Aldy Hernandez - Jan. 25, 2012, 1 p.m.
>> Second, it seems that by design, LTO prefers builtins to user-provided
>> versions of them.  In particular, lto_symtab_prevailing_decl() stipulates
>> that builtins are their own prevailing decl.  So even if we lowered TM
>> before LTO streaming, user provided builtins wouldn't be preferred (and thus
>> inlined) as we would expect into application code.
>
> Hmm, so you say you have sth like
>
> void *memcpy(void *dst, void *src, size_t n) { ...implementation... }
> void foo()
> {
>    memcpy (...);
> }
>
> and expect it to be inlined from the supplied body instead of using the
> builtin expander?

Yes.  Ultimately we want to do exactly that with TM instrumented code.

> I think we could make this work ... at least under a sort-of ODR, that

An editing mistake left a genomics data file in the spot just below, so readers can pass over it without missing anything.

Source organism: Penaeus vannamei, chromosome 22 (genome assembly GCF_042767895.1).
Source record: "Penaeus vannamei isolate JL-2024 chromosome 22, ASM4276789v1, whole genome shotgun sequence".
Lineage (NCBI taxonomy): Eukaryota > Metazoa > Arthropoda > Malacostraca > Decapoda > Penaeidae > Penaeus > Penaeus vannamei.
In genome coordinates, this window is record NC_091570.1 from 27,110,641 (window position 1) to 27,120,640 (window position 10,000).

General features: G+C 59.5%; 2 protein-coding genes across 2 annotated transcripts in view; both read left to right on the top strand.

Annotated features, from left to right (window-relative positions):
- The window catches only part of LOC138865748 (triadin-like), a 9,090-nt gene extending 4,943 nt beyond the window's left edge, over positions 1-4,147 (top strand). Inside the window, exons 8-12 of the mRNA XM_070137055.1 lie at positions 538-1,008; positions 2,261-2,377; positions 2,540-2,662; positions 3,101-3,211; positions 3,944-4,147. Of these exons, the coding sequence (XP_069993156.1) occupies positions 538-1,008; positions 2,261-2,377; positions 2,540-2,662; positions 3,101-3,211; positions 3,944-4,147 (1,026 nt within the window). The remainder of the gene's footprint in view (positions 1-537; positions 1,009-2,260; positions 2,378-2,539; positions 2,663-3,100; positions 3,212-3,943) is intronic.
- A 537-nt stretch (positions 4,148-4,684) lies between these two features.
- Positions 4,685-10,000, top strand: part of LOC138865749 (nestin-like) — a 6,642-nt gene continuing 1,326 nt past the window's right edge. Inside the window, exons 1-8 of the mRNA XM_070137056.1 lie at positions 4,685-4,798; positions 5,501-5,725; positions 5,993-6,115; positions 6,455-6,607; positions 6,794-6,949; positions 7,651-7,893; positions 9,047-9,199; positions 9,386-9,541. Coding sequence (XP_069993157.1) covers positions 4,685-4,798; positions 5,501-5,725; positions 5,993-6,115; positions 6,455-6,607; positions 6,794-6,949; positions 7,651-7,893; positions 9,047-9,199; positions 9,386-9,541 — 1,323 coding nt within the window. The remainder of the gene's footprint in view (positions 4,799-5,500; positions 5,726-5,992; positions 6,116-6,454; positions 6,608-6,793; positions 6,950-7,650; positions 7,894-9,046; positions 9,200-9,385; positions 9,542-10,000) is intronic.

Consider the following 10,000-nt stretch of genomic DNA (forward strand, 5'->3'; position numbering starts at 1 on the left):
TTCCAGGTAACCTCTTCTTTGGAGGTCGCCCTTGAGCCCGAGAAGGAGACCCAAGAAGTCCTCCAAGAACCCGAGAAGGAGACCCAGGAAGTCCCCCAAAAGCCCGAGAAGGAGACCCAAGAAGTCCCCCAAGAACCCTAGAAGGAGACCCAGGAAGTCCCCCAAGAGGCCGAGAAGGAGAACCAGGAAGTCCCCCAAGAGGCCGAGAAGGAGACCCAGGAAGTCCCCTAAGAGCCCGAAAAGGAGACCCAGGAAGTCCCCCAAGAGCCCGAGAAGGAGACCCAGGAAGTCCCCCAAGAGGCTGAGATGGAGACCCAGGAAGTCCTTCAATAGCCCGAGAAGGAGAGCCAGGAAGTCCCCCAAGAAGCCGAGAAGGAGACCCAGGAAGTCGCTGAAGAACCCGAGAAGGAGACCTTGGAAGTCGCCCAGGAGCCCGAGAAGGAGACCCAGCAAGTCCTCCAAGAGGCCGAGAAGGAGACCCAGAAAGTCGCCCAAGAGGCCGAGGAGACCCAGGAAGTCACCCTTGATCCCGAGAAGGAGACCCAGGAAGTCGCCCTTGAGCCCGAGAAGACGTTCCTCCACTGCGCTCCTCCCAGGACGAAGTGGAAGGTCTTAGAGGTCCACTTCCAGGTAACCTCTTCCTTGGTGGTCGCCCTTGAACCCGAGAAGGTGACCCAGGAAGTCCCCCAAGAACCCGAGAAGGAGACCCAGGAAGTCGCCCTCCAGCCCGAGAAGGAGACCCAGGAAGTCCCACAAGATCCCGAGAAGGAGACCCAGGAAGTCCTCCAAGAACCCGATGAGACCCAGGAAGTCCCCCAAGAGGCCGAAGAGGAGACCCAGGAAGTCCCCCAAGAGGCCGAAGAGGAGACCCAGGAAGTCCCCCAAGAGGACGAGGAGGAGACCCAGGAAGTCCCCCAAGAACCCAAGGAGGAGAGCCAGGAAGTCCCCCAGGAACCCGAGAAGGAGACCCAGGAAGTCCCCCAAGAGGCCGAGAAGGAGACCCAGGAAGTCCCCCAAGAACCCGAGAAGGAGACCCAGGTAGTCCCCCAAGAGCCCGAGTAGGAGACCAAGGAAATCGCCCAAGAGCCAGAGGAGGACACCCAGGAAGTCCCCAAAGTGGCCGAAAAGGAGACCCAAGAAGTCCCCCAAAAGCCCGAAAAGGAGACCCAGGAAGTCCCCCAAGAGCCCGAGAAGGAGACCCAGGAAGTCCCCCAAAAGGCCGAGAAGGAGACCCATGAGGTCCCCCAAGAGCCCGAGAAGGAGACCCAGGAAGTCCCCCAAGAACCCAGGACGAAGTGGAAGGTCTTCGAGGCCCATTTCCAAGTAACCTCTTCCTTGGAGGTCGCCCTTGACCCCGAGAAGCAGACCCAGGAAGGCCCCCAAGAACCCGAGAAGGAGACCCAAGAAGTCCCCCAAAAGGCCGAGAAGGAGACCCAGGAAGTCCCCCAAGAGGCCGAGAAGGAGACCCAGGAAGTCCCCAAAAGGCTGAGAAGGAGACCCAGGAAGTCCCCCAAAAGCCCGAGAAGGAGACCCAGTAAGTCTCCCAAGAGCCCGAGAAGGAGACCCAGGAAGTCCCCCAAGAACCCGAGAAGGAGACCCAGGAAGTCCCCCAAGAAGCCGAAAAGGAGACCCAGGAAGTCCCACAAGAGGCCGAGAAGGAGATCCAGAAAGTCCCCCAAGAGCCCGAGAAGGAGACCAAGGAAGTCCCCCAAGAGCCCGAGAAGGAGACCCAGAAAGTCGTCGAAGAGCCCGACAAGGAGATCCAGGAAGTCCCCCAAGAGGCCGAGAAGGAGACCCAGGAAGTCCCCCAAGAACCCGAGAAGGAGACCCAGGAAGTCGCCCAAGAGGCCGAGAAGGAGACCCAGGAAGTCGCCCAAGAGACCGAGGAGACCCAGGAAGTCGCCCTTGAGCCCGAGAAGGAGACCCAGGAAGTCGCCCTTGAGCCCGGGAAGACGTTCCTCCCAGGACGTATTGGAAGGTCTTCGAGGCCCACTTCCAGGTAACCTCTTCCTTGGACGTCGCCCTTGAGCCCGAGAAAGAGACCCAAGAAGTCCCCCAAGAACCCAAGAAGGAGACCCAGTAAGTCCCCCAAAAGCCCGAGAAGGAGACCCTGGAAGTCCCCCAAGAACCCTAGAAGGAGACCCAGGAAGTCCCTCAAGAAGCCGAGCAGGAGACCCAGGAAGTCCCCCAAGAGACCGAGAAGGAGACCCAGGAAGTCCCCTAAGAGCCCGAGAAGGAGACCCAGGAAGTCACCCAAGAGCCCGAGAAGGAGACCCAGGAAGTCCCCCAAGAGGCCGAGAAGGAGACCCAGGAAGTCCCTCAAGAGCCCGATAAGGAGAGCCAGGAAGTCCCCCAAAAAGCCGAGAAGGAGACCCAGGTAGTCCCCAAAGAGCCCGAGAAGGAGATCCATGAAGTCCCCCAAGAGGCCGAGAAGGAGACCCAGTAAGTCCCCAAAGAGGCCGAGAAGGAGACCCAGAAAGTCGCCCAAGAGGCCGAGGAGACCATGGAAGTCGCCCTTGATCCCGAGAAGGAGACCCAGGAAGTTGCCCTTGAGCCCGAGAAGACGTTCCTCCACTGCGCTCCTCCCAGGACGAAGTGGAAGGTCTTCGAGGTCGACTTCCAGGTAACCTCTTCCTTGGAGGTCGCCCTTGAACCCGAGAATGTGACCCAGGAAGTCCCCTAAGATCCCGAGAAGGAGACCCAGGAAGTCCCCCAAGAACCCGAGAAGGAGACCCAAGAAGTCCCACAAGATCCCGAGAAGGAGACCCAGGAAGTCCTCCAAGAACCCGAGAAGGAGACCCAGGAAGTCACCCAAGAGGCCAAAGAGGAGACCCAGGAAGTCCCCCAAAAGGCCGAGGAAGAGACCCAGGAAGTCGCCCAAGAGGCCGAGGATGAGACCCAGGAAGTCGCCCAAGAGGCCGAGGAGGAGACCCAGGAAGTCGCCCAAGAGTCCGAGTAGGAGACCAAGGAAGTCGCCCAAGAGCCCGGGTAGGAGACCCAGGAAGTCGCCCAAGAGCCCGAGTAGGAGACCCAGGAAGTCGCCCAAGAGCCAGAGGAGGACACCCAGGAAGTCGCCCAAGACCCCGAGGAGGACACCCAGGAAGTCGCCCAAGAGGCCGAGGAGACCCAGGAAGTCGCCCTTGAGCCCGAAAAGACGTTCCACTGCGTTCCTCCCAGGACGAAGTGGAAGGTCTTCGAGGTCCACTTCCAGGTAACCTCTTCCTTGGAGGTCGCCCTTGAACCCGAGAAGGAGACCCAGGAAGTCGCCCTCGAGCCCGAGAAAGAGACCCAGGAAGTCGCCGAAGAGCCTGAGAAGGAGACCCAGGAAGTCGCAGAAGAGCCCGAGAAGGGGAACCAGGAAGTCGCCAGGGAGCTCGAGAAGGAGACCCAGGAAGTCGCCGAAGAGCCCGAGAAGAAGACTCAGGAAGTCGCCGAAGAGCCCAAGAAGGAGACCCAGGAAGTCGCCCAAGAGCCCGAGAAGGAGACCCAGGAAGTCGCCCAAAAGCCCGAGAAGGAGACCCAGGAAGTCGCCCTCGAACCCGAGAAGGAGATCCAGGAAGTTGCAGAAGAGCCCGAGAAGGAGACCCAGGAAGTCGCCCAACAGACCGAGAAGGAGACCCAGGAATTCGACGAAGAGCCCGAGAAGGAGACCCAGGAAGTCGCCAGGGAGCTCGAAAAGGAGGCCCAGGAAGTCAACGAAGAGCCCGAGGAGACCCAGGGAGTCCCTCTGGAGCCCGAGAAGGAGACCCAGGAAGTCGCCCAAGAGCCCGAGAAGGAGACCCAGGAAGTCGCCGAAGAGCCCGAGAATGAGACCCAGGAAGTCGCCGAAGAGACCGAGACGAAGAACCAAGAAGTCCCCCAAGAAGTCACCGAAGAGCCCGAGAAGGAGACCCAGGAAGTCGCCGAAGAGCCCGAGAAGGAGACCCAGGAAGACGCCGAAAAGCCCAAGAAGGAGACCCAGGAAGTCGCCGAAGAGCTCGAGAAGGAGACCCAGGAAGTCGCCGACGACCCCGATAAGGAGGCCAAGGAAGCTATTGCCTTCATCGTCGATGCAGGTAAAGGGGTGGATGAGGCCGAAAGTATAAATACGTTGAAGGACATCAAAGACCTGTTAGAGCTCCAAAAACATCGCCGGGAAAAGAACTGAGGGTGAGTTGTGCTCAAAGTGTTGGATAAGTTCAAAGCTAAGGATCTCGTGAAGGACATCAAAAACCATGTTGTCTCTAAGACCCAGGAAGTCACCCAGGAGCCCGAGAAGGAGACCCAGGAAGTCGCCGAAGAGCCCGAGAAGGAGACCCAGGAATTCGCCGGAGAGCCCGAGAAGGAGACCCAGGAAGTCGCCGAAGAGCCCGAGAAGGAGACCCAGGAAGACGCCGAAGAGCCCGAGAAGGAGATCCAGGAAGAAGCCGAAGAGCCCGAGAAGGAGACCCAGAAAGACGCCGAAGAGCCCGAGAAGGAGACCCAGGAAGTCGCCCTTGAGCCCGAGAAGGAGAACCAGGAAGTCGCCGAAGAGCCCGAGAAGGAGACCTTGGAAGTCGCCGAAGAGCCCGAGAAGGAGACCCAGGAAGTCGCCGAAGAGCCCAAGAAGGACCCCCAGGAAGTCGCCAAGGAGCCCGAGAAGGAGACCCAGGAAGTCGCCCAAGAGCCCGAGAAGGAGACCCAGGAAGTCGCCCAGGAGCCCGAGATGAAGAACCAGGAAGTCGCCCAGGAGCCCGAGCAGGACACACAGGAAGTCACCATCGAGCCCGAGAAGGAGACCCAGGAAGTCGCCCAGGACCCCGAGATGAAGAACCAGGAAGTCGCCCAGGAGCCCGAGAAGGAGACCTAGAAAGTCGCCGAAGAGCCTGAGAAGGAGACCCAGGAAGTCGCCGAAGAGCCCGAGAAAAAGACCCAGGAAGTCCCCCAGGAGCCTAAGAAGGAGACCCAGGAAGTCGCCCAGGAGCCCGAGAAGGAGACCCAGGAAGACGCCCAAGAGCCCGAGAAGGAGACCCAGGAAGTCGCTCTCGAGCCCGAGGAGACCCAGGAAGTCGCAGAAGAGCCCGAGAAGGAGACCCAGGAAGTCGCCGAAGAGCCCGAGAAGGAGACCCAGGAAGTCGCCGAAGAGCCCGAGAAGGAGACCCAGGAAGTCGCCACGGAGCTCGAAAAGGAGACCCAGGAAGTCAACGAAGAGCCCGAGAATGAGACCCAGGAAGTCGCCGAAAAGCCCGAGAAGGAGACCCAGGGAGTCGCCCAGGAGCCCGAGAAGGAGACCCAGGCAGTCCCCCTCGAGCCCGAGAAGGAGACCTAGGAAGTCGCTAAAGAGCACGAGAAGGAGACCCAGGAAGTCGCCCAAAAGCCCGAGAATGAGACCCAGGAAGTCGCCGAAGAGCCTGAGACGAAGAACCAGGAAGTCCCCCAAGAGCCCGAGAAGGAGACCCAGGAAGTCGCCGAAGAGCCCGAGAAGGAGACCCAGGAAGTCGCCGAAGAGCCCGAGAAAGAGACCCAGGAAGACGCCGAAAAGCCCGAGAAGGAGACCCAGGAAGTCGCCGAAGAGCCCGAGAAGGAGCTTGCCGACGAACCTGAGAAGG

> all bodies (from different TUs) and the builtin have the same behavior.
>
> Mind to file an enhancement bug?  Does it work without LTO?

Without LTO the memcpy gets inlined correctly.  This is what I am using:

houston:/build/t/gcc$ cat a.c
char *dst, *src;

void *memcpy(void *, const void *, __SIZE_TYPE__);

main()
{
   memcpy(dst, src, 123);
}
houston:/build/t/gcc$ cat b.c
extern int putchar(int);

void *memcpy(void *dst,
              const void *src,
              __SIZE_TYPE__ n)
{
   putchar(13);
}
houston:/build/t/gcc$ ./xgcc -B./ -flto -O3 a.c b.c -save-temps -o a.out

However, with LTO, somewhere around constant propagation (ccp2), we 
decide the memcpy is no longer needed and remove it altogether.  So it 
looks like the builtin was preferred.

I will file an enhancement PR with the above example.

Thanks for looking into this.
Richard Guenther - Jan. 25, 2012, 2:23 p.m.
On Wed, Jan 25, 2012 at 2:00 PM, Aldy Hernandez <aldyh@redhat.com> wrote:
>
>>> Second, it seems that by design, LTO prefers builtins to user-provided
>>> versions of them.  In particular, lto_symtab_prevailing_decl() stipulates